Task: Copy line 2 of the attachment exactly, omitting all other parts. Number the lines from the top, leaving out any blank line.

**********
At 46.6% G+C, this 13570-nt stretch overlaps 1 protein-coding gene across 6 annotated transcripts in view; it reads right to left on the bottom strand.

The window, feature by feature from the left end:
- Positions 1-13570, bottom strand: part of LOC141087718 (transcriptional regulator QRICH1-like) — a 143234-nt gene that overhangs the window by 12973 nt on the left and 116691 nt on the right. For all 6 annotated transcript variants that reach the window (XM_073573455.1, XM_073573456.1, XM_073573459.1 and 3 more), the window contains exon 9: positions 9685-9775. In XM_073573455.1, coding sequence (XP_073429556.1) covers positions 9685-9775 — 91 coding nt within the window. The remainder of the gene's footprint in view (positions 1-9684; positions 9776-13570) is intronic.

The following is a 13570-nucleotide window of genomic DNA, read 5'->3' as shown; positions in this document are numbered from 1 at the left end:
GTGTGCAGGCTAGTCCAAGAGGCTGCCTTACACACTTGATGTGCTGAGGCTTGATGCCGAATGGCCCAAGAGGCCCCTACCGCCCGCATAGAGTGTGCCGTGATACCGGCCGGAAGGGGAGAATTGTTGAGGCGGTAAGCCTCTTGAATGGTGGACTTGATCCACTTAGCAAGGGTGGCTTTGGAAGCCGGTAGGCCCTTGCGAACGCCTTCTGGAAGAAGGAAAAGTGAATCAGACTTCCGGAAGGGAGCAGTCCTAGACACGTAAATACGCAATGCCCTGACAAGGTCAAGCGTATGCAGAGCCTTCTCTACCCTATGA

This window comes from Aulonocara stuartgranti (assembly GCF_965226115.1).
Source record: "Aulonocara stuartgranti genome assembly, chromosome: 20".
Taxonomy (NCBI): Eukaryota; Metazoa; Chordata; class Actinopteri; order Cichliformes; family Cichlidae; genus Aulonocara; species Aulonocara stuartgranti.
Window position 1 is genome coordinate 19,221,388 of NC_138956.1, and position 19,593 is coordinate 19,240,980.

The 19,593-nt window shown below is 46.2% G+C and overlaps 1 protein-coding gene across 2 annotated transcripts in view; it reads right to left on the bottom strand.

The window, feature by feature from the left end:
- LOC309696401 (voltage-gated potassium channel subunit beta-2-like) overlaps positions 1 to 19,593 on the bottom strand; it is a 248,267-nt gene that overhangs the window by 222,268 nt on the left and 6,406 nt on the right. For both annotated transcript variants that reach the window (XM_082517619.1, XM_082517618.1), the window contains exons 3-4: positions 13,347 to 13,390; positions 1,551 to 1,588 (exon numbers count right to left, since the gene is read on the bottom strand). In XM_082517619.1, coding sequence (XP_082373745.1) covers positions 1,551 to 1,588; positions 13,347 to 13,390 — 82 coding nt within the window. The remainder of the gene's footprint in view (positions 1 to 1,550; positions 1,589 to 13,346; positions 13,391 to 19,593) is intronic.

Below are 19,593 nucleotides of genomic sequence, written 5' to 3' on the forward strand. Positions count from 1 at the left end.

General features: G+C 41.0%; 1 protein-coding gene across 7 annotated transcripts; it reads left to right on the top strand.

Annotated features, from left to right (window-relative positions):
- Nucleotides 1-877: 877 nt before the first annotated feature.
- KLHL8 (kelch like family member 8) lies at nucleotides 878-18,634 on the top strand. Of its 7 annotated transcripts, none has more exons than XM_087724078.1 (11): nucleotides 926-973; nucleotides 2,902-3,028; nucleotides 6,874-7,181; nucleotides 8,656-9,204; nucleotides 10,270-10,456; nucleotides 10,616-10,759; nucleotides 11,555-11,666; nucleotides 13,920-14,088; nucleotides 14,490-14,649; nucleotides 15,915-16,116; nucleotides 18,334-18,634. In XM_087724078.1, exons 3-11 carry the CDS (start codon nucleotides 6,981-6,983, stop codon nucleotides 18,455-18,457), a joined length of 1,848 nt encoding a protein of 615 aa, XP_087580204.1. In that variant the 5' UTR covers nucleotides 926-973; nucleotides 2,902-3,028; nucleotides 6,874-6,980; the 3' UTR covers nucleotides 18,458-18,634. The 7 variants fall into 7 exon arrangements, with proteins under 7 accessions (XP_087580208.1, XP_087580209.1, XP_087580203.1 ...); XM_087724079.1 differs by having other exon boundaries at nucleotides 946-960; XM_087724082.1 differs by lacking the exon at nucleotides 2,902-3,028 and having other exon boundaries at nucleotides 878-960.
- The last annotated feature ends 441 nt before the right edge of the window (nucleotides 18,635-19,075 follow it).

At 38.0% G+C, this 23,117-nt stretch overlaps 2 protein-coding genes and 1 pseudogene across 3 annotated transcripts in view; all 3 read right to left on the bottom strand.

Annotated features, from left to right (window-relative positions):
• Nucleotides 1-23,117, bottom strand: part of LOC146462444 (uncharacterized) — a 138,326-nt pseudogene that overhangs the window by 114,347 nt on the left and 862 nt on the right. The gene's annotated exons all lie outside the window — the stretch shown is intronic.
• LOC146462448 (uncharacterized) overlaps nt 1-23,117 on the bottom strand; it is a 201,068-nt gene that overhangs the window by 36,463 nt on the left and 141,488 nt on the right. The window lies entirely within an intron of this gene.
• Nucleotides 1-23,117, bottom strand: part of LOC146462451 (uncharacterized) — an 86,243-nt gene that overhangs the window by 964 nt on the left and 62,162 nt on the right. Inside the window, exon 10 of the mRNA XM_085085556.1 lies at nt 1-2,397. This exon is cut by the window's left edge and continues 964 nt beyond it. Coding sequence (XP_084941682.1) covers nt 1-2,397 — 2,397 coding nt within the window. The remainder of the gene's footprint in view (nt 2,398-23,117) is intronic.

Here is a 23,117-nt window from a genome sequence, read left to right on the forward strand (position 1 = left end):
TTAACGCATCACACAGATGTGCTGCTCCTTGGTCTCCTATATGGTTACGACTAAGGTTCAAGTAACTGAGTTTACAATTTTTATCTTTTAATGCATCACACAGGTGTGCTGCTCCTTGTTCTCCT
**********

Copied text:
The window, feature by feature from the left end: